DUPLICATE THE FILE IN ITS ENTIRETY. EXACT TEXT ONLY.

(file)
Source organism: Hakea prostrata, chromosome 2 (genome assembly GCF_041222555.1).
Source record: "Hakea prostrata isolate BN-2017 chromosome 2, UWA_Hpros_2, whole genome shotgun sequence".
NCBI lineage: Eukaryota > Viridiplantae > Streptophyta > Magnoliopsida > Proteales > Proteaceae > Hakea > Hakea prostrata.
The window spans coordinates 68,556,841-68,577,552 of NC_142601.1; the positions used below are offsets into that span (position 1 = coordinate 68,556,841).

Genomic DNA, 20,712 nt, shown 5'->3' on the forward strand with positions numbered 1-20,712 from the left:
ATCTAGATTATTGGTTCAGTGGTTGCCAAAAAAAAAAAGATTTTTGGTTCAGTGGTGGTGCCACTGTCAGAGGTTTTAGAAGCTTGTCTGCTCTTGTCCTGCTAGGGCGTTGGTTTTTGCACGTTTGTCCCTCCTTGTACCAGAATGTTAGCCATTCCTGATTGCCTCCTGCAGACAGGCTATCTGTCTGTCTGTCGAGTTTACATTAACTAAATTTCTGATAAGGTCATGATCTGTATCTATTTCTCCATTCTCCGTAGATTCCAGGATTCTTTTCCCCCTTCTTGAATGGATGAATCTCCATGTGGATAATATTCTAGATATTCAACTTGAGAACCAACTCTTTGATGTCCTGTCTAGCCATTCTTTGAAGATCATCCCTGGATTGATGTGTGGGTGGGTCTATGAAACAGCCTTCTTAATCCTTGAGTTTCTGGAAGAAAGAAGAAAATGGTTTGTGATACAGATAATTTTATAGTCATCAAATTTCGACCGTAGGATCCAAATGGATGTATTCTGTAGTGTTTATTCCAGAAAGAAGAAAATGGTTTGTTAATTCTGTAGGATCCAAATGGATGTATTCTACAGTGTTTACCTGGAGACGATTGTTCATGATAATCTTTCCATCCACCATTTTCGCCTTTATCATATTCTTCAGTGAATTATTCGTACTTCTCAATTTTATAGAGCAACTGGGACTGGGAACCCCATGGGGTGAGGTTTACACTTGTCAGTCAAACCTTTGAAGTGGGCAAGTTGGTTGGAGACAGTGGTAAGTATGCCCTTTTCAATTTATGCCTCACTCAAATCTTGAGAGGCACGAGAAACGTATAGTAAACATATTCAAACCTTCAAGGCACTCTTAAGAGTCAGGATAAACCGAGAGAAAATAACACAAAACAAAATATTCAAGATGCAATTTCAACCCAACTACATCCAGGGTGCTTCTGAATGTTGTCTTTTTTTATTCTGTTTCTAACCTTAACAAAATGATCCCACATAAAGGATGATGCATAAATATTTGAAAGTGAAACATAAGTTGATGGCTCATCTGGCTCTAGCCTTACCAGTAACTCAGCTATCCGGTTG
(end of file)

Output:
Source organism: Hakea prostrata, chromosome 2 (genome assembly GCF_041222555.1).
Source record: "Hakea prostrata isolate BN-2017 chromosome 2, UWA_Hpros_2, whole genome shotgun sequence".
NCBI lineage: Eukaryota > Viridiplantae > Streptophyta > Magnoliopsida > Proteales > Proteaceae > Hakea > Hakea prostrata.
The window spans coordinates 68,556,841-68,577,552 of NC_142601.1; the positions used below are offsets into that span (position 1 = coordinate 68,556,841).

Genomic DNA, 20,712 nt, shown 5'->3' on the forward strand with positions numbered 1-20,712 from the left:
ATCTAGATTATTGGTTCAGTGGTTGCCAAAAAAAAAAAGATTTTTGGTTCAGTGGTGGTGCCACTGTCAGAGGTTTTAGAAGCTTGTCTGCTCTTGTCCTGCTAGGGCGTTGGTTTTTGCACGTTTGTCCCTCCTTGTACCAGAATGTTAGCCATTCCTGATTGCCTCCTGCAGACAGGCTATCTGTCTGTCTGTCGAGTTTACATTAACTAAATTTCTGATAAGGTCATGATCTGTATCTATTTCTCCATTCTCCGTAGATTCCAGGATTCTTTTCCCCCTTCTTGAATGGATGAATCTCCATGTGGATAATATTCTAGATATTCAACTTGAGAACCAACTCTTTGATGTCCTGTCTAGCCATTCTTTGAAGATCATCCCTGGATTGATGTGTGGGTGGGTCTATGAAACAGCCTTCTTAATCCTTGAGTTTCTGGAAGAAAGAAGAAAATGGTTTGTGATACAGATAATTTTATAGTCATCAAATTTCGACCGTAGGATCCAAATGGATGTATTCTGTAGTGTTTATTCCAGAAAGAAGAAAATGGTTTGTTAATTCTGTAGGATCCAAATGGATGTATTCTACAGTGTTTACCTGGAGACGATTGTTCATGATAATCTTTCCATCCACCATTTTCGCCTTTATCATATTCTTCAGTGAATTATTCGTACTTCTCAATTTTATAGAGCAACTGGGACTGGGAACCCCATGGGGTGAGGTTTACACTTGTCAGTCAAACCTTTGAAGTGGGCAAGTTGGTTGGAGACAGTGGTAAGTATGCCCTTTTCAATTTATGCCTCACTCAAATCTTGAGAGGCACGAGAAACGTATAGTAAACATATTCAAACCTTCAAGGCACTCTTAAGAGTCAGGATAAACCGAGAGAAAATAACACAAAACAAAATATTCAAGATGCAATTTCAACCCAACTACATCCAGGGTGCTTCTGAATGTTGTCTTTTTTTATTCTGTTTCTAACCTTAACAAAATGATCCCACATAAAGGATGATGCATAAATATTTGAAAGTGAAACATAAGTTGATGGCTCATCTGGCTCTAGCCTTACCAGTAACTCAGCTATCCGGTTG